Preserving Women’s History
Georgie Bright Kunkel | Feb 28, 2014, 11:05 a.m.
There is probably no way to research the true accomplishments of women throughout the centuries.
Women have, from the beginning of time, been considered first and foremost the child-bearers of the human race. Until contraception was widely available, fulltime employment outside the home was not considered an option.
In the past, women who dared to write or invent often had to use a man’s name to be accepted. George Sand is an example of a woman who took a man’s name in order to publish her writing. In her day, even when she inherited property, if she married it automatically belonged to her husband. For this reason, many of the inventions and accomplishments of women were never recognized.
Women have become better educated and society is accepting women in high office and in professions once only open to men. They certainly also deserve to be recognized in history.
There are opportunities for women to tell their stories which are then preserved for future generations. The Washington State Museum in Tacoma is one place that women’s history is being preserved. I was interviewed in connection with a grant to chronicle women who worked to gain the Equal Rights Amendment in this state. You can Google and find this interview online along with others who were active in the women’s movement of the late sixties and early seventies.
Writing a diary is one way of preserving one’s history. My grandparents helped organize the first cooperative colony in Washington State before statehood, so I am a member of a pioneer family. If your family has possession of diaries, consider donating them to a museum. Recently a representative from the Washington State Museum came to my home to select my collection of documents from the women’s movement for the archives. And I have instructed the executor of my will to donate my late husband’s diaries and my diaries to such a museum collection. Seattle’s Fiske Genealogical Foundation also accepts information about Washington State residents and their ancestors.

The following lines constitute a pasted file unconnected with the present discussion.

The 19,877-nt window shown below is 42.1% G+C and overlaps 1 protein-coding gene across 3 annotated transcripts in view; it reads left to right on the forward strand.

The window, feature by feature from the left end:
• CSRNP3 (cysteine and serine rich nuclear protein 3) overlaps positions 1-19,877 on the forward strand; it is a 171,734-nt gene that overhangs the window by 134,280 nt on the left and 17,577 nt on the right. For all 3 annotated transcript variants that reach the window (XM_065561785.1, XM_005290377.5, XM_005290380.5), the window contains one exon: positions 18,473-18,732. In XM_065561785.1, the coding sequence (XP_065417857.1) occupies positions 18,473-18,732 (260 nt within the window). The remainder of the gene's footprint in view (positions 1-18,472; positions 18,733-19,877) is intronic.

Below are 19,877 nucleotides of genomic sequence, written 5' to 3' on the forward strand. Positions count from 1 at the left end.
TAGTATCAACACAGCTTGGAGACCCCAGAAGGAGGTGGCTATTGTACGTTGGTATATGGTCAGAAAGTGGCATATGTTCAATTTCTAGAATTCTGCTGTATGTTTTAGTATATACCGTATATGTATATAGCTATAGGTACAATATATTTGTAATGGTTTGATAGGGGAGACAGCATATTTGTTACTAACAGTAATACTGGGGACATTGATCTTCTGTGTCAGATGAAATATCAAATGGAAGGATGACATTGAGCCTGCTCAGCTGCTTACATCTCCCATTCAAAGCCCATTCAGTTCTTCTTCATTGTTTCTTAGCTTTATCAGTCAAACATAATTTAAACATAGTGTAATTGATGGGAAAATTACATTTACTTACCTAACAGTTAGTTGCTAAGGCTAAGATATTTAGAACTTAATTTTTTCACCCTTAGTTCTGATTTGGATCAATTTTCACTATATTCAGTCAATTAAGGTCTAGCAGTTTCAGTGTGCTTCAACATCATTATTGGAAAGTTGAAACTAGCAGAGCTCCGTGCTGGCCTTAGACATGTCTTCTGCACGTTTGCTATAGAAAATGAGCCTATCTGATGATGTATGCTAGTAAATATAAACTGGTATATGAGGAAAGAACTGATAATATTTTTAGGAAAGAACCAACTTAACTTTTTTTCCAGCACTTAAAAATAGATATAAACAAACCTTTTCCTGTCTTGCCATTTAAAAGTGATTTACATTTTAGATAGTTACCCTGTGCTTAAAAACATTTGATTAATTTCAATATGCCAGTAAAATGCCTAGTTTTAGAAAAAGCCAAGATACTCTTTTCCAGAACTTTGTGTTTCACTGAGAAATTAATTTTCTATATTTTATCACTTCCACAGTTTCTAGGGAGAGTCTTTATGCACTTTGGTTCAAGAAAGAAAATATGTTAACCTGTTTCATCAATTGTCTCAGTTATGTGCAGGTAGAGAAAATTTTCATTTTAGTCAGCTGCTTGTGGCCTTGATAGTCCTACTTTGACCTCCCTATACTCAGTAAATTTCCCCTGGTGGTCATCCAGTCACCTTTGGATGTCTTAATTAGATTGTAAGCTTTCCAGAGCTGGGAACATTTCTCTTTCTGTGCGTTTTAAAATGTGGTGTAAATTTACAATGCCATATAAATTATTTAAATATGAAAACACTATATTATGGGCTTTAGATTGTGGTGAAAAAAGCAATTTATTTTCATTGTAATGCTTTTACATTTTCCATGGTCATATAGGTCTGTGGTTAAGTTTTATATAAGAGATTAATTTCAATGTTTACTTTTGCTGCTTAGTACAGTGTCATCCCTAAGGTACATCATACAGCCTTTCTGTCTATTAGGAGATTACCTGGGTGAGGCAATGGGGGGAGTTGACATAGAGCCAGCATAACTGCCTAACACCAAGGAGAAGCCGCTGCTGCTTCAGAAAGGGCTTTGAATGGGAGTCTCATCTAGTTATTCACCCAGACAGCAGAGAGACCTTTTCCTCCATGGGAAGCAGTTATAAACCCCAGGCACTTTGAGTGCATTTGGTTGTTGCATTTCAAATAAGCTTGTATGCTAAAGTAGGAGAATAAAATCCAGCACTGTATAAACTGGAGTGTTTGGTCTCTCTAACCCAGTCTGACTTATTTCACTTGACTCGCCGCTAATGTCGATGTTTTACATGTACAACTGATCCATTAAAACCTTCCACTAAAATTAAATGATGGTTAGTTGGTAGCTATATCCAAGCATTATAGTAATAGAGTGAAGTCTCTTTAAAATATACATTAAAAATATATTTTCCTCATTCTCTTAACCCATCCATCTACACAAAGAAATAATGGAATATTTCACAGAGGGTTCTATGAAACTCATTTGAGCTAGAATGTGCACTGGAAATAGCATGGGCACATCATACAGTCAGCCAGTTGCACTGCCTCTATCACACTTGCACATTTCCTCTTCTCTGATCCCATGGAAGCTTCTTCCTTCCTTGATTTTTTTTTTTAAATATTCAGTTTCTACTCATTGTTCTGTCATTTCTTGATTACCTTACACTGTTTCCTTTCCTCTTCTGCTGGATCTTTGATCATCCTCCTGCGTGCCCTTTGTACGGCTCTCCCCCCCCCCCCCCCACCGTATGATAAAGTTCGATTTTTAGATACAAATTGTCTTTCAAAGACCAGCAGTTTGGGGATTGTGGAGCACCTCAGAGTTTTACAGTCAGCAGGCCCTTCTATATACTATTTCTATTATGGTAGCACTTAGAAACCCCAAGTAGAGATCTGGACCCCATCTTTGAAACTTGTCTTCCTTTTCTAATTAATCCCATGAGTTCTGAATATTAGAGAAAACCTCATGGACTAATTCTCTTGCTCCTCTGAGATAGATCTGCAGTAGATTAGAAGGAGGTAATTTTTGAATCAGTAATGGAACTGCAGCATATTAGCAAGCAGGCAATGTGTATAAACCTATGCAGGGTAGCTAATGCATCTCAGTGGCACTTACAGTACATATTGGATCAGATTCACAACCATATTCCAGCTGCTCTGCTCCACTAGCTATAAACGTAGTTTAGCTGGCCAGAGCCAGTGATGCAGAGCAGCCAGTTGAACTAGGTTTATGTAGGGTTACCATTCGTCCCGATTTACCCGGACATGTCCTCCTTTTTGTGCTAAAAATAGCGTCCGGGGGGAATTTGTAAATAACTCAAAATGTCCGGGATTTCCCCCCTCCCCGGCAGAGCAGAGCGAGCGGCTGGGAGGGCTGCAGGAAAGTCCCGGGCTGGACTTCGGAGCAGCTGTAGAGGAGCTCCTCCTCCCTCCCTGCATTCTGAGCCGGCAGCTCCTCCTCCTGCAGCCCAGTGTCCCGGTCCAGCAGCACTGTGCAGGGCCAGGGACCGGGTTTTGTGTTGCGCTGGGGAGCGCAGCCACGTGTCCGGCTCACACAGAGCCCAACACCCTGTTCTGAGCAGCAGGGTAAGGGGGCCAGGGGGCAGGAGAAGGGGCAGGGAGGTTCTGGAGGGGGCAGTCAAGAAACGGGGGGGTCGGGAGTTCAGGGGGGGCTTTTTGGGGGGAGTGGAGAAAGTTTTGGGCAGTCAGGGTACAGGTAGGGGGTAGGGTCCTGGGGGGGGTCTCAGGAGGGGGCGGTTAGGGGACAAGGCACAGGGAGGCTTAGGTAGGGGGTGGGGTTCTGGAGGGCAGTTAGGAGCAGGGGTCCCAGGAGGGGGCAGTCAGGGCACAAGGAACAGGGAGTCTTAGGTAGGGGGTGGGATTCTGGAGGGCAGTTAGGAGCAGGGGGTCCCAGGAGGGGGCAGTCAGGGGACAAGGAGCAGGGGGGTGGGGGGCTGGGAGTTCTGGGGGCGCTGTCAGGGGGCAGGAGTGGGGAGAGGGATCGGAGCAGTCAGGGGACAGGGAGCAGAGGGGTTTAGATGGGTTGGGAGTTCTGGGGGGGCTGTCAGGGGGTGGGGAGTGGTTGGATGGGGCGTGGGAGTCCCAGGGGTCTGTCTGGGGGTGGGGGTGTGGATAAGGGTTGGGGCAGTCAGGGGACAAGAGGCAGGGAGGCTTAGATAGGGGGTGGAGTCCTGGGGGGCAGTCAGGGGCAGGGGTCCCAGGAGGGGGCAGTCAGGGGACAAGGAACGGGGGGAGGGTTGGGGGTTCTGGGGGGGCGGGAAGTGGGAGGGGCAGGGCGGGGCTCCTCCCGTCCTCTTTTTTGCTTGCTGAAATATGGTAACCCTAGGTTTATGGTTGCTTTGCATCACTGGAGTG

Every life deserves to be chronicled. Even into his senior years my youngest brother made track records that have never been broken. Since I was executor of his will I made sure that some of his track memorabilia was donated to the college where he started his track career. He was chronicled years after his death by being written up in the book Unbroken by Laura Hillenbrand (author of the acclaimed book Seabiscuit). She wrote about Louis Zamperini, my brother’s track friend. [Zamperini was an Olympic runner who was taken prisoner by Japanese forces during World War II.] Unbroken hit the country by storm and is now being made into a movie to be released in late 2014.
Not everyone can be so famous but each one of us has a story to tell and it should be told and passed on to future generations. Since women have not had their share of written history it is time that they did. Let’s not let one woman’s life go unrecorded.
At age 93, Georgie just returned from a Mexican Riviera cruise where she sang Karaoke three evenings. Her guy won the beanbag toss onboard ship. Now she’s ready to return to the comedy stage at the local Rendezvous Theater Open Mike in Seattle. “My advice?” she writes, “Never lie down too long during the day. Life is too short to sleep it away.” Georgie Bright Kunkel is a freelance writer who can be reached at gnkunkel@ comcast.net or 206-935-8663.